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Guest Nigel ALLCOAT
Just a hunch - do you think Thomas Trotter made Klais aware of the disappointing results that Marcussens had just got at The Bridgewater Hall? You could say that there was a lesson to be learned with that one!  It may have been very useful that this one was the later project by a year or two.

 

Whether the above is true or not, IMHO the involvement of T.T. can only have helped balance the scheme of the Symphony Hall organ anyway.  He doesn't just play trio sonatas and fancy French morsels.  His CD of the results is wonderful.

 

I was visiting Marcussen's workshop at the time the Manchester opus was being built/installed. I seem to remember they were bemoaning the fact that they were having to put the organ in before the hall was finished and more importantly before the furnishings were in. I think that the hall was behind schedule although the organ wasn't. Correct me if my memory plays tricks - it was in the last century, all this. To me it seems that Birmingham certainly had the luxury of having a completed hall and thus the opportunity to revise/redress the scheme and install the organ at leisure.

 

I recently received the details of the new 91 stop organ (5 manual departments) (finished in 2007) for the Radio Concert Hall in Copenhagen. Where is the BBC's? Whither the British Organ in the 21st Century?

 

Best wishes,

NJA

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I recently received the details of the new 91 stop organ (5 manual departments) (finished in 2007) for the Radio Concert Hall  in Copenhagen. Where is the BBC's? Whither the British Organ in the 21st Century?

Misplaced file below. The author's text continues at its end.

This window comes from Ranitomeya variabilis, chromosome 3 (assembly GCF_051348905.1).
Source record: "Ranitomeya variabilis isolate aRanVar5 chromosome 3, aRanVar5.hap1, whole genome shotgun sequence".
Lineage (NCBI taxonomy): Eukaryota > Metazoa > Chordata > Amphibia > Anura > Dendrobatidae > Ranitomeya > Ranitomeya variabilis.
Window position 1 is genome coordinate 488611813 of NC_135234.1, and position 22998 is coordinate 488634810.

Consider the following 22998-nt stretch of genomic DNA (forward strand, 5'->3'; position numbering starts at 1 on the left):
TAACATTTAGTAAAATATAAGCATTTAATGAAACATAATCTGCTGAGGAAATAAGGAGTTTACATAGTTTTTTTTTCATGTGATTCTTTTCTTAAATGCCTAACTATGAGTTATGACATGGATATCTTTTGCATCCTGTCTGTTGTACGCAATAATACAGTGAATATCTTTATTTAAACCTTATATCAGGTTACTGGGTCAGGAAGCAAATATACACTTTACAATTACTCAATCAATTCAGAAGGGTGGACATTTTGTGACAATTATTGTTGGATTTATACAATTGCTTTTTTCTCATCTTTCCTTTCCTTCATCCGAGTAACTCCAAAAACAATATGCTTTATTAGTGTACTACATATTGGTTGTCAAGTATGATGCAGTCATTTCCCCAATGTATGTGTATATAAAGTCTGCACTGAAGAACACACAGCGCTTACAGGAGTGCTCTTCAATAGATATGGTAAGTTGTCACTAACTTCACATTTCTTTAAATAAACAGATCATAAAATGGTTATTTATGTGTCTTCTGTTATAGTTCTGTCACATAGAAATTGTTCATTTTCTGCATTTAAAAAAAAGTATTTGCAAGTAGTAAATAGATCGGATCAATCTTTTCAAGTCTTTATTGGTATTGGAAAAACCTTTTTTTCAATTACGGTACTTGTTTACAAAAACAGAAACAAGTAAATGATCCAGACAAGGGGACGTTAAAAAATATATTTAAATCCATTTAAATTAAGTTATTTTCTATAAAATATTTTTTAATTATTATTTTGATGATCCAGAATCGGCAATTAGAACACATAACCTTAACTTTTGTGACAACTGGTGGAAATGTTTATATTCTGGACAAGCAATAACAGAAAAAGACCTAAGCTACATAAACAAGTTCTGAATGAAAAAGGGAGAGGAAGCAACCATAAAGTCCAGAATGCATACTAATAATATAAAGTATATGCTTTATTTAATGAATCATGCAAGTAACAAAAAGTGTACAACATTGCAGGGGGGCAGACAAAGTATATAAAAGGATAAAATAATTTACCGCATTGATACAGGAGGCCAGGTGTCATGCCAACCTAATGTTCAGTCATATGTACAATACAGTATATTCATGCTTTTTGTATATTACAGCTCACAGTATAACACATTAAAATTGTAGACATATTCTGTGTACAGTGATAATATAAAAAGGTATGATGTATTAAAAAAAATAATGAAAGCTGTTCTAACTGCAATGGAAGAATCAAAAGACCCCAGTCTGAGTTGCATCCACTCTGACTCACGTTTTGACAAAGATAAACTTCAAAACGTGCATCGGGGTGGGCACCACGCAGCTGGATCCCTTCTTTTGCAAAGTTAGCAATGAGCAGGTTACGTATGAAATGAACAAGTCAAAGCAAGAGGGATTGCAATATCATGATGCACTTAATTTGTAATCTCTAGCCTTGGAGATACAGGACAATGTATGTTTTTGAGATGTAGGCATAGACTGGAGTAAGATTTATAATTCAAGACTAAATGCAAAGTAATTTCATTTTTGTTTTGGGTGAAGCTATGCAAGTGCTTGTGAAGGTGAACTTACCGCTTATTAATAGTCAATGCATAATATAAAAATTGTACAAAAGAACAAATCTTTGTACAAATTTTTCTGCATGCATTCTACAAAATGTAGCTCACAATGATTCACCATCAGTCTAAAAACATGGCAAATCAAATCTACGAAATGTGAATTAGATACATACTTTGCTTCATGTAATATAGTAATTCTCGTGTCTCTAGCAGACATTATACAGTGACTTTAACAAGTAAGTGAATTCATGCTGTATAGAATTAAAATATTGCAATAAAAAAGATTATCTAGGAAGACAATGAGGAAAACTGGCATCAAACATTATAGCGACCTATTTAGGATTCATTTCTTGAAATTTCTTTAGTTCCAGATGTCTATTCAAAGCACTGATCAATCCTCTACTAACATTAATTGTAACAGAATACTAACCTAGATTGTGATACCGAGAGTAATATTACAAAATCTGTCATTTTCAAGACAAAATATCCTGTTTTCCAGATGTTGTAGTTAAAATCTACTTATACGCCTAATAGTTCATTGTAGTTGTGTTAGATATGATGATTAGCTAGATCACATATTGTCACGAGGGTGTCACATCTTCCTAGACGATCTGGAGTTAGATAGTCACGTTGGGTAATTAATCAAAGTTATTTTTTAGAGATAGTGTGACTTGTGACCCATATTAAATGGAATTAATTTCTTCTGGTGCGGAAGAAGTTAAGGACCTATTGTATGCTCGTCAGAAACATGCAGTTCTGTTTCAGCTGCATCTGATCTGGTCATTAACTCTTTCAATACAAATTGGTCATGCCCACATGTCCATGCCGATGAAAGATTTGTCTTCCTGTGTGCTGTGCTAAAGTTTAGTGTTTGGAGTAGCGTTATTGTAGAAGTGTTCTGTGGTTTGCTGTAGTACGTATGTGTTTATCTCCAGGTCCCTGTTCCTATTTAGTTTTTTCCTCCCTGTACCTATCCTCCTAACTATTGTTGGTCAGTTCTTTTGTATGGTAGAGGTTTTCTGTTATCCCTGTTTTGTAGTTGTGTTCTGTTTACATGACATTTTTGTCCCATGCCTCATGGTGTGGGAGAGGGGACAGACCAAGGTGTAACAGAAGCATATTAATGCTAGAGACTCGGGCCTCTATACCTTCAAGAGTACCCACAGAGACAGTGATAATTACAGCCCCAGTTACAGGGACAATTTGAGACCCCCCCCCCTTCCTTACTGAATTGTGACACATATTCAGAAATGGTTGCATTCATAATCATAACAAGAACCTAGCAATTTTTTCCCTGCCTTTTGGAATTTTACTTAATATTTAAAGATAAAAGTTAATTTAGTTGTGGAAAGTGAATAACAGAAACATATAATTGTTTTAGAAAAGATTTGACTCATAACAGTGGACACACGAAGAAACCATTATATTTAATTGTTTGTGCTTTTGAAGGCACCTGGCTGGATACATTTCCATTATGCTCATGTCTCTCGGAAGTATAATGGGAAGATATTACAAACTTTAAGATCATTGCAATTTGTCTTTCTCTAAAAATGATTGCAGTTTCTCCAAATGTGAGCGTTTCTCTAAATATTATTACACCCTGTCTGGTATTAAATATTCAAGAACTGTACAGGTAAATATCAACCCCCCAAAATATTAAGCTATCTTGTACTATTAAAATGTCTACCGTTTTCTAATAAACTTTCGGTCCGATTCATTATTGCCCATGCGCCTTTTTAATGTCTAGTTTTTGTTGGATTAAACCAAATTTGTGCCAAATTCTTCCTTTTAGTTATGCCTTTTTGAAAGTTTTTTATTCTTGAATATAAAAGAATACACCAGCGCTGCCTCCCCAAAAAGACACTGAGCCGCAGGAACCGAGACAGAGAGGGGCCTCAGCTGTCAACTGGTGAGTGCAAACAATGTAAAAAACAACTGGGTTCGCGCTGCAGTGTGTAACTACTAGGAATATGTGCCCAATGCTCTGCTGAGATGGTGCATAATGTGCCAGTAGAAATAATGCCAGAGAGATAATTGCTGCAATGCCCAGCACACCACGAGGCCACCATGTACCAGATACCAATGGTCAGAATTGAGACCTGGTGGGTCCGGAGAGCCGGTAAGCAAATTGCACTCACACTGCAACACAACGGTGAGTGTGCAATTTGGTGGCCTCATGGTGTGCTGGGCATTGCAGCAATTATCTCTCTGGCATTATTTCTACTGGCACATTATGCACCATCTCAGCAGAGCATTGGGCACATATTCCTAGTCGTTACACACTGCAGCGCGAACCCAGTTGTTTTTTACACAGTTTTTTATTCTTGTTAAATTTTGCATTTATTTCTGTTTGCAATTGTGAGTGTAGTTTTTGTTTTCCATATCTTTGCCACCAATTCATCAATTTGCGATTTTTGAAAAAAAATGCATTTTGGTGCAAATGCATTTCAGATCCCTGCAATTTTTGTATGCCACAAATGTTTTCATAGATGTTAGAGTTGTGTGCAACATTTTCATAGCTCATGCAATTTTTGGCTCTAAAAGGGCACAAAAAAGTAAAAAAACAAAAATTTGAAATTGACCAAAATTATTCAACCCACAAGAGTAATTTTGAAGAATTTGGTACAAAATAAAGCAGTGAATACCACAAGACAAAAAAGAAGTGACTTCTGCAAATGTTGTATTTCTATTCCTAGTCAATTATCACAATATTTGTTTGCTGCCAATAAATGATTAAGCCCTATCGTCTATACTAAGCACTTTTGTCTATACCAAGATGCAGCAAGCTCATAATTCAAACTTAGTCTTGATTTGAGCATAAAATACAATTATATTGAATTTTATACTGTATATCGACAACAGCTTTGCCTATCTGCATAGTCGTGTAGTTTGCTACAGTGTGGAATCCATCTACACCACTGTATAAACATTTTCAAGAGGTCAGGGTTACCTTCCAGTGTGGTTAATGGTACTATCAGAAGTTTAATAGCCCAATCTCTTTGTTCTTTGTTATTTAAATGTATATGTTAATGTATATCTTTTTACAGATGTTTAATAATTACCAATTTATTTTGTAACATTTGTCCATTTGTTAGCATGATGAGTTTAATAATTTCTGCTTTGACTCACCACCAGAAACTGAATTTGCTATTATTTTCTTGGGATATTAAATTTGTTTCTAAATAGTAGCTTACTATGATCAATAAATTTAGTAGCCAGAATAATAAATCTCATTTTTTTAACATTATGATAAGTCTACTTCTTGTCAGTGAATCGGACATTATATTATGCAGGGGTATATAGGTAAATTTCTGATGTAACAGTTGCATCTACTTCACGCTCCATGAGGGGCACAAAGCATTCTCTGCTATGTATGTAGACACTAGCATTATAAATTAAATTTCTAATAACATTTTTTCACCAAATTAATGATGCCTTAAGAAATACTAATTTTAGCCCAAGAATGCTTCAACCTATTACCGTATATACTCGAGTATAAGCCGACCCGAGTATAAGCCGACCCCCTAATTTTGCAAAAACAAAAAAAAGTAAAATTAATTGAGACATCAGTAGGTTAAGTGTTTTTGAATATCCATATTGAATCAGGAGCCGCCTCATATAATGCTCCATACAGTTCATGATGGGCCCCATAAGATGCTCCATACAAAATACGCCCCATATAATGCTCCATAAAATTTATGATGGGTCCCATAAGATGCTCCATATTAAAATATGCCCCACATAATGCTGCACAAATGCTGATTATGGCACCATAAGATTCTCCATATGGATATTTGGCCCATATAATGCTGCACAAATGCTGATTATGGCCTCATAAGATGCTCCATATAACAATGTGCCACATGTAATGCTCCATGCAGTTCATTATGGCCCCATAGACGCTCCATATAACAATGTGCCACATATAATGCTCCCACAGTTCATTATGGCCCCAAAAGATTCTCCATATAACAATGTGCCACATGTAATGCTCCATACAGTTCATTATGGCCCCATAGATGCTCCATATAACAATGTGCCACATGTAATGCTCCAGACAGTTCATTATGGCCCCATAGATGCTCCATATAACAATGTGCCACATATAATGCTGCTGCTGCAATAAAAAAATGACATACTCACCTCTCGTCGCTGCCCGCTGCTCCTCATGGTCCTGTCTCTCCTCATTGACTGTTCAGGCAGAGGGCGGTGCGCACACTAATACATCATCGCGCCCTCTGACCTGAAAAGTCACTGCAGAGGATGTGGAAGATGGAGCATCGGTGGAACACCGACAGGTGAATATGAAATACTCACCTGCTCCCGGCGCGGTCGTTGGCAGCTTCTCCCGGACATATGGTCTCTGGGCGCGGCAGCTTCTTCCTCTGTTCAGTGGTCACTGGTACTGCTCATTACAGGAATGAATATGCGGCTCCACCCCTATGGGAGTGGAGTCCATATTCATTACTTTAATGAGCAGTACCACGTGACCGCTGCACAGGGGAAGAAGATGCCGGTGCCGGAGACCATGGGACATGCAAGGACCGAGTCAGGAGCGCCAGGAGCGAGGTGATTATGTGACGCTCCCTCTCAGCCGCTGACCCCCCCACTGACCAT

Best wishes,

NJA

 

Could you post details, please?

 

John

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IMHO the involvement of T.T. can only have helped balance the scheme of the Symphony Hall organ anyway.  He doesn't just play trio sonatas and fancy French morsels.  His CD of the results is wonderful.

Yes, despite some reservations, the Symphony Hall Klais is a wonderful instrument in so many ways. I don't think it's a very honest instrument - it's not what you might call a typical Klais instrument and I suspect the Bonn organ builders had quite a steep learning curve on this project - but the end results are undeniably a superbly constructed and tonally finished instrument. And perhaps most important of all, it is not underpowered like the Marcussen at Bridgewater Halll.